I was sitting in the Air Canada lounge at Toronto airport chatting with a passenger about the joys of being an incessant traveller. One thing that we can count on is having flights cancelled. Considering the frequency that I travel this happens not as often as one would think. But it does nonetheless happen. She asked me for some of my experiences and half way through she said that I should write them down. Good suggestion … so here we are.
2013 – March 15 – Samoa
It is very inauspicious when one has two problems on the same trip. We were flying from Nadi (Fiji) to Samoa, with a very uncivilized arrival time of about 01:00. We departed Nadi fine, and I was out like a light due to an excessive number (even for me!) of consecutive sub 6 h night sleeps. I was rudely awoken to be told that the radio on the aircraft had stopped working so we were returning to Nadi to get it fixed. A second rude awakening happened when we landed in Nadi and then again some hours later when we arrived at 03:00 in Samoa—never noticed the takeoff. At least total exhaustion makes trip interruptions far more pleasant. Now I just wish they didn’t insist on having such uncivilized hours for flying… arrived back in Nadi last night from Samoa at 02:00, and have to be at the airport by 03:00 tonight to fly to Tarawa.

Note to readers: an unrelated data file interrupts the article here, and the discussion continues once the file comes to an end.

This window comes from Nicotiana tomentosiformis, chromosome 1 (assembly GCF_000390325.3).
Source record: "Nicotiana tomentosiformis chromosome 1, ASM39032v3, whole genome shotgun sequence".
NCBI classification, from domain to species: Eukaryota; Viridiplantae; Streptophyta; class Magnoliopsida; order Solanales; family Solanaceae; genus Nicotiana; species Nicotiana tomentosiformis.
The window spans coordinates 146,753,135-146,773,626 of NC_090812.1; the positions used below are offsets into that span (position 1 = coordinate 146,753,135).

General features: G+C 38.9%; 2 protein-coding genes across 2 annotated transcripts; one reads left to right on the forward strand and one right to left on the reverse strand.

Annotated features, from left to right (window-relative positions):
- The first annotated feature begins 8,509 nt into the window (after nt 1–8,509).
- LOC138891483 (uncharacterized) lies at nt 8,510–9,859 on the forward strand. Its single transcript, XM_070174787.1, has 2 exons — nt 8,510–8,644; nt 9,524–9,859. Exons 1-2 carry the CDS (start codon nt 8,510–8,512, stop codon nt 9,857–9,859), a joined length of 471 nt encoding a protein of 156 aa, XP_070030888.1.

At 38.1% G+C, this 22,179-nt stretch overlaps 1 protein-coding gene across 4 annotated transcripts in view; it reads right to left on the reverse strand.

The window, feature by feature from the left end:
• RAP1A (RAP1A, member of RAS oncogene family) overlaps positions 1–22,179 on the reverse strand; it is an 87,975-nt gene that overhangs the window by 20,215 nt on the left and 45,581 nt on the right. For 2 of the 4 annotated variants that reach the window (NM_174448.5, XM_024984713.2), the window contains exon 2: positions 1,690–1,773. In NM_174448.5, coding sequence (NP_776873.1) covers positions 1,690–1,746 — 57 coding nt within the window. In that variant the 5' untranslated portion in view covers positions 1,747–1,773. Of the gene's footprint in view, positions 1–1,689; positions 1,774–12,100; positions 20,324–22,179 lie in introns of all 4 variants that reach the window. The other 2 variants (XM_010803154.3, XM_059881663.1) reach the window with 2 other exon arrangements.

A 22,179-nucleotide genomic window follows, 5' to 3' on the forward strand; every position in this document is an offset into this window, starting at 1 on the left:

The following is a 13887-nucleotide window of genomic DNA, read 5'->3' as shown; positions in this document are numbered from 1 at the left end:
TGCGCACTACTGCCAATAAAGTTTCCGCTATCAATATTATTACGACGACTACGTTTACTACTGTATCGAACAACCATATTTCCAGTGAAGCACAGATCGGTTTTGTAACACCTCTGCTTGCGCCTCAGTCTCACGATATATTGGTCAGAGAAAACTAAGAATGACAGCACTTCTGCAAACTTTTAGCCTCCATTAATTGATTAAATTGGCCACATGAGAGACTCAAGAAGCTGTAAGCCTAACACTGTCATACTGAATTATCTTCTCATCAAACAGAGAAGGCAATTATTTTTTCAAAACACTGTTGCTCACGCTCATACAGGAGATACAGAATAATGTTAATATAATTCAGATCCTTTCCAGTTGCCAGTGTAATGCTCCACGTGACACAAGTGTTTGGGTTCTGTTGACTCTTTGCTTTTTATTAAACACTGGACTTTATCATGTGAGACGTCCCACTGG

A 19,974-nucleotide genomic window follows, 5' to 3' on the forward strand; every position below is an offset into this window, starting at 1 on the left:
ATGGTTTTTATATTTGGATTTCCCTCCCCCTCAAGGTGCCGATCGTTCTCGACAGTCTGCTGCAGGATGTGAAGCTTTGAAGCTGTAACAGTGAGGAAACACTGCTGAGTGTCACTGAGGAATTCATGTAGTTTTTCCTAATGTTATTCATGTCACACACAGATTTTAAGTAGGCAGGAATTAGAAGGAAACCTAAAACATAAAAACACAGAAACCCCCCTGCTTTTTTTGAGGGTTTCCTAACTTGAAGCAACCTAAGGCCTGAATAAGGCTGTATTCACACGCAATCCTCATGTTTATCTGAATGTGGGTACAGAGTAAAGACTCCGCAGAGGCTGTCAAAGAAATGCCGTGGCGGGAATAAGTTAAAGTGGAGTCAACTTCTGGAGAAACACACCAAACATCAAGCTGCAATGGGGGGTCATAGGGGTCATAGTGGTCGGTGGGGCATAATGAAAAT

2013 – March 4 – Tonga
What is about travelling to Tonga at this time of year? Oh yes, storms … last February I was stranded in Tonga with a cyclone and this year the weather gods conspired against me again.
I had planned to come to Tonga on Wednesday the 6th, but because the CEO of the Ministry of Infrastructure was leaving that day decided to move my trip forward. So Sunday afternoon I flew to Auckland, overnighted, and then was on the Monday flight at 07:00 to Tonga.
The flight was uneventful until we got near Tonga when we had a lot of turbulence and heavy rain. I was engrossed in work and the only thing I was aware of was how long we were circling above the airport. They made a few announcements but I didn’t pay attention. I should have.
Eventually I noticed we were descending and when I looked out the window, I thought this is strange. They appear to be landing from the south, but I don’t recognize the terrain. We must be landing from the north for a change. No. We were landing on the island of Niue: some 600 km distance from Tonga. Seems we were getting low on fuel so they diverted here to refuel.
After waiting on the tarmac for a while getting refuelled, we were off again. Not to Tonga, but back to Auckland! What a bother, especially as I had it on good authority that the weather had cleared in Tonga.
We got back to NZ and when I went to the automatic passport control to re-enter NZ it rejected my passport. Along with all the other passengers. Seems that you have to actually enter a country for NZ to let you back in (at least easily). Scored a room at the airport hotel at Air New Zealand’s expense and was up on the Tuesday morning flight.
Air New Zealand handled the situation really well. No hassle about accommodation or rebooking. Well done Air New Zealand.
2013 – February 8 – Toronto